Master of Sport Business: Getting started

A guide for students studying the Master of Sport Business

Steps for searching the literature 

  1. The question or topic - understand the research topic or question.
  2. Define your terms – examine your subject area and think about the keywords you will use for your research. Identify the key concepts from your topic. Look for synonyms, alternate spellings and international variations for your subject(s). Be aware as the databases may use different terms to describe the same concept. It is recommended to use the database thesauri (list of subject terms) to identify keywords. You can download the 'Planning your Search' document and use it to develop a search as you look for library resources.
  3. Combine your search terms using Boolean operators AND; OR; NOT, for example:
    • leadership AND integrity
    • participation OR involvement OR membership
  4. Database searching - run your search in a library database. The key databases for sport business literature are listed under the journals and databases and journals section. Together with using Boolean operators to combine your search, enhance your database searching using truncation, wildcard, connectors, phrases and proximity database features. Refer to the section on keyword search strategies or click on the link to look at search tips across the different platforms and databases. (Note: SportDiscus is available on the EBSCOhost platform). 
  5. Review your results - does your search retrieve articles relevant to your topic? If not, check that you have used Boolean operators correctly.
    • Can you broaden your search by adding alternative terms (using OR)? You may need to go back to step 2 and review your search terms.
    • If relevant results are displayed, do you have too many results? Can you apply any limits to your search? Can you add additional search terms (using AND) to narrow your search further? (Tip: narrow your search by year, content type).
  6.  Manage your search - save materials such as article PDFs into a document library and/or download the citation information using reference management tools such as Endnote or Mendeley.

Keyword search strategies

You will need to use a variety of keywords to ensure you cover all aspects of the topic and apply the following strategies to combine them:

  • using the Boolean logic (AND OR & NOT), for example, sport AND integrity
  • think of possible synonyms and related words or phrases, for example, participation OR involvement OR membership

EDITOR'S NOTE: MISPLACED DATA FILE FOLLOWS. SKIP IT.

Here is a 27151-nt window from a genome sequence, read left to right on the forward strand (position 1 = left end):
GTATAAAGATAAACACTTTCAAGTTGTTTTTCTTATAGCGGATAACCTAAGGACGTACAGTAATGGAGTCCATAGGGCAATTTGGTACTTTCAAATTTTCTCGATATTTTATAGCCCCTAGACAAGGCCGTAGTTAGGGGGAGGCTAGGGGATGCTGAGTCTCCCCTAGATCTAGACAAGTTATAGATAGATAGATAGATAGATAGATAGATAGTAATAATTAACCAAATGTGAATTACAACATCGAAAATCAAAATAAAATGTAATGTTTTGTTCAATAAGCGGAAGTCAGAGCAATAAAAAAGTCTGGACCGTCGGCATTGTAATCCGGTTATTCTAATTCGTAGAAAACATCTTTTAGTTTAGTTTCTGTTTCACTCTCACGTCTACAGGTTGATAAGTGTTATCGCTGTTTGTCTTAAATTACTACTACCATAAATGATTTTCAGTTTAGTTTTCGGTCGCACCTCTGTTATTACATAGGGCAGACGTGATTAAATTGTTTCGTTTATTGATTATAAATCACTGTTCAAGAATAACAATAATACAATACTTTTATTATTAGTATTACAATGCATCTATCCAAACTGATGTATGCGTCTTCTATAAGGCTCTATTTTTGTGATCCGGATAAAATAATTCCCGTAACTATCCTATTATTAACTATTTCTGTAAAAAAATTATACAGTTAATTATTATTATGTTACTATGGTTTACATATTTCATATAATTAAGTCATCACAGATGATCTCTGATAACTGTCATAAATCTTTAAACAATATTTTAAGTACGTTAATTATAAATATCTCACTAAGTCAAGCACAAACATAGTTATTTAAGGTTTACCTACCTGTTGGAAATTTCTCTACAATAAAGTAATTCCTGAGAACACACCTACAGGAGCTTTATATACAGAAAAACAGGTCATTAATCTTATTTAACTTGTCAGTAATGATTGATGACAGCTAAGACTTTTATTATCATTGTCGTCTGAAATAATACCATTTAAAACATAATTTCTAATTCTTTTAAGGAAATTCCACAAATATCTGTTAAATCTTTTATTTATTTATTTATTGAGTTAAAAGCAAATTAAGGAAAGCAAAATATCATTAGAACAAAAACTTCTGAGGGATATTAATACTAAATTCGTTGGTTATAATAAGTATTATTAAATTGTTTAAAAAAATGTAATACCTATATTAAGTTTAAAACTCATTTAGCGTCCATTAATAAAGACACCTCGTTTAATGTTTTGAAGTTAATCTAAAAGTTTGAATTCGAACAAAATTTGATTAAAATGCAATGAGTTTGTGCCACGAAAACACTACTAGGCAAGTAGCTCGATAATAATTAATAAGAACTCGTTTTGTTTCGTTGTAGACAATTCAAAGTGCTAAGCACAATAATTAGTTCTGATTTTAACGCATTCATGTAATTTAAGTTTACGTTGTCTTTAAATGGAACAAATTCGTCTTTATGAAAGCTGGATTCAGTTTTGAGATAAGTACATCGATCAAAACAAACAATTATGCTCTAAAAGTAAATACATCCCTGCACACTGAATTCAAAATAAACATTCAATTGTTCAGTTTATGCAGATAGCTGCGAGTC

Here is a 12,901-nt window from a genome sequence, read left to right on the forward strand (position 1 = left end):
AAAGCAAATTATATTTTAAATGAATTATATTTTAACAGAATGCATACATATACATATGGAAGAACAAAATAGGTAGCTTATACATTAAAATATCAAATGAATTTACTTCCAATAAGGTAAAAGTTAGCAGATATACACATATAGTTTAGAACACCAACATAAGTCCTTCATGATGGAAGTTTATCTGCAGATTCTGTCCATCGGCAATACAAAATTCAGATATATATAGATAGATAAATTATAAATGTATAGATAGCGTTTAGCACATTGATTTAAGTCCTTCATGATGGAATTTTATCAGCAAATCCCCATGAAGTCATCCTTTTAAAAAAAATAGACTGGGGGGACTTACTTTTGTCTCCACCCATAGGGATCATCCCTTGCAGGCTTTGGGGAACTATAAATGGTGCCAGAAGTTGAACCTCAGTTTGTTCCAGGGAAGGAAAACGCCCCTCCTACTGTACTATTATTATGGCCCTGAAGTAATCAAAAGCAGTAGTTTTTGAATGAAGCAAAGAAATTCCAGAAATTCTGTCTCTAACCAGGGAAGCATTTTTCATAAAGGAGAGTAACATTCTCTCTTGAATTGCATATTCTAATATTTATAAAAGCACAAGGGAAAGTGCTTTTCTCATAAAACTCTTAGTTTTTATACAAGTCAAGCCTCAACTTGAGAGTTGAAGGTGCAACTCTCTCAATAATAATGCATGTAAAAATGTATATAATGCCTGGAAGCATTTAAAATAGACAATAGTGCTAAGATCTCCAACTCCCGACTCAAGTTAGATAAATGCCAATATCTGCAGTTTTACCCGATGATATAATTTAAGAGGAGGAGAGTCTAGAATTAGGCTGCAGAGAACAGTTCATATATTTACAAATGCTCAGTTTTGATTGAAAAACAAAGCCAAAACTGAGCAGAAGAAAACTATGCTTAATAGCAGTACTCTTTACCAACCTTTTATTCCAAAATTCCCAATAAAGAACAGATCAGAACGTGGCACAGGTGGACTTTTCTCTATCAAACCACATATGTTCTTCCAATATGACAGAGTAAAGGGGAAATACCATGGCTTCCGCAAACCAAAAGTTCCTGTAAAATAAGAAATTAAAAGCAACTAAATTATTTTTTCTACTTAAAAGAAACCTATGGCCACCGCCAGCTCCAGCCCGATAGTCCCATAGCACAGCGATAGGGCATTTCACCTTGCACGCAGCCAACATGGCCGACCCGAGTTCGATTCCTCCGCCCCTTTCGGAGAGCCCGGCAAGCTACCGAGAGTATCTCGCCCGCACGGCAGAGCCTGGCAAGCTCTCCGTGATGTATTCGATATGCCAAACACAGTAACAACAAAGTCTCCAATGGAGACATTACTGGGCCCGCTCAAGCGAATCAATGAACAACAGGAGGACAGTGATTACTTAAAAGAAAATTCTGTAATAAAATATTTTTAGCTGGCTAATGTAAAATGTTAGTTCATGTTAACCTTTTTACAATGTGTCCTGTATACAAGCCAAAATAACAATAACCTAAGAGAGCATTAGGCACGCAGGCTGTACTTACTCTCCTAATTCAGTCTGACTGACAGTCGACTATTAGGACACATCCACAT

• search exact phrases by enclosing the phrase in quotes, for example, "anti-match fixing" or "sport sponsorship" AND "ambush marketing"
  • find a term with variant spelling  by using a hash (#), for example, entering  behavio#r will find both behavior and behaviour
  • find a term with various endings by using as a truncation symbol represented by an asterisk (*), for example, inactiv* will retrieve inactive, inactivity and inactivities
  • group terms together by placing them in parentheses, for example, (sport OR football OR soccer) AND marketing

View the videos on Finding Resources to learn how to search for e-books and journal articles available at  Victoria University Library.

Reference management tools

EndNote is a reference management tool that helps you to save and manage bibliographic references. 

Mendeley is a free online referencing system that you can use on the web and on your desktop. You can create your own fully searchable reference library, cite as you write and read and annotate your PDFs.

Dictionaries and Encyclopedias

Dictionaries and encyclopedias are a good starting point when researching a topic as they provide definitions, explanations or general overviews. Below are links to some of the online reference resources.

Note, you can right-click on the title and select the "open link in new tab' option to view the reference book in a separate tab.

Support for researchers

Victoria University and the VU Library provides a wide range of support services for research students and researchers.

Find out more at:

The researcher development program provides a wide range of training including classes on preparing a literature review.


Research Ambassadors offer peer-researcher support and training programs.